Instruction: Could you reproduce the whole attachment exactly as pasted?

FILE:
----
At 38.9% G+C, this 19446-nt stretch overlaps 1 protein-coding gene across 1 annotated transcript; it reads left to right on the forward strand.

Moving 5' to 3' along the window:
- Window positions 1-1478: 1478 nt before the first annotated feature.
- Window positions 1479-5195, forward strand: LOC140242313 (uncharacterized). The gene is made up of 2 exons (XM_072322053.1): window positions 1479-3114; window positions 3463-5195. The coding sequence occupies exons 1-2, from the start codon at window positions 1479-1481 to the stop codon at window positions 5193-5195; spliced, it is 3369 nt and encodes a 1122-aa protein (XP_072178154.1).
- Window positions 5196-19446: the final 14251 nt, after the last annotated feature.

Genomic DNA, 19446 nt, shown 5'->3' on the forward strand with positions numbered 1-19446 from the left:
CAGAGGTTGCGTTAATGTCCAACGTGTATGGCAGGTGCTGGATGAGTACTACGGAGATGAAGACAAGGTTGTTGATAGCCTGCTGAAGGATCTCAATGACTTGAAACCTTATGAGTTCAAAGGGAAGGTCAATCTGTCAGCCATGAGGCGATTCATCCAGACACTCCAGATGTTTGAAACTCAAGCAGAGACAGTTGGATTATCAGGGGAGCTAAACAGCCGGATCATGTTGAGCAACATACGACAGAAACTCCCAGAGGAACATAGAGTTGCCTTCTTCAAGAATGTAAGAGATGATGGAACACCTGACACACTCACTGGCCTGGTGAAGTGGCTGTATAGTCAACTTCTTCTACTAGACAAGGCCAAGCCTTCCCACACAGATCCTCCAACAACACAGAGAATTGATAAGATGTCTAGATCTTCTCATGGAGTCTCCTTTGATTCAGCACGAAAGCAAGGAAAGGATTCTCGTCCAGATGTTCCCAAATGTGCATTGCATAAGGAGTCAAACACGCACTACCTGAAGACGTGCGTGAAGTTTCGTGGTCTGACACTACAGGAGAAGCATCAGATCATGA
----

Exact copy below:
At 38.9% G+C, this 19446-nt stretch overlaps 1 protein-coding gene across 1 annotated transcript; it reads left to right on the forward strand.

Moving 5' to 3' along the window:
- Window positions 1-1478: 1478 nt before the first annotated feature.
- Window positions 1479-5195, forward strand: LOC140242313 (uncharacterized). The gene is made up of 2 exons (XM_072322053.1): window positions 1479-3114; window positions 3463-5195. The coding sequence occupies exons 1-2, from the start codon at window positions 1479-1481 to the stop codon at window positions 5193-5195; spliced, it is 3369 nt and encodes a 1122-aa protein (XP_072178154.1).
- Window positions 5196-19446: the final 14251 nt, after the last annotated feature.

Genomic DNA, 19446 nt, shown 5'->3' on the forward strand with positions numbered 1-19446 from the left:
CAGAGGTTGCGTTAATGTCCAACGTGTATGGCAGGTGCTGGATGAGTACTACGGAGATGAAGACAAGGTTGTTGATAGCCTGCTGAAGGATCTCAATGACTTGAAACCTTATGAGTTCAAAGGGAAGGTCAATCTGTCAGCCATGAGGCGATTCATCCAGACACTCCAGATGTTTGAAACTCAAGCAGAGACAGTTGGATTATCAGGGGAGCTAAACAGCCGGATCATGTTGAGCAACATACGACAGAAACTCCCAGAGGAACATAGAGTTGCCTTCTTCAAGAATGTAAGAGATGATGGAACACCTGACACACTCACTGGCCTGGTGAAGTGGCTGTATAGTCAACTTCTTCTACTAGACAAGGCCAAGCCTTCCCACACAGATCCTCCAACAACACAGAGAATTGATAAGATGTCTAGATCTTCTCATGGAGTCTCCTTTGATTCAGCACGAAAGCAAGGAAAGGATTCTCGTCCAGATGTTCCCAAATGTGCATTGCATAAGGAGTCAAACACGCACTACCTGAAGACGTGCGTGAAGTTTCGTGGTCTGACACTACAGGAGAAGCATCAGATCATGA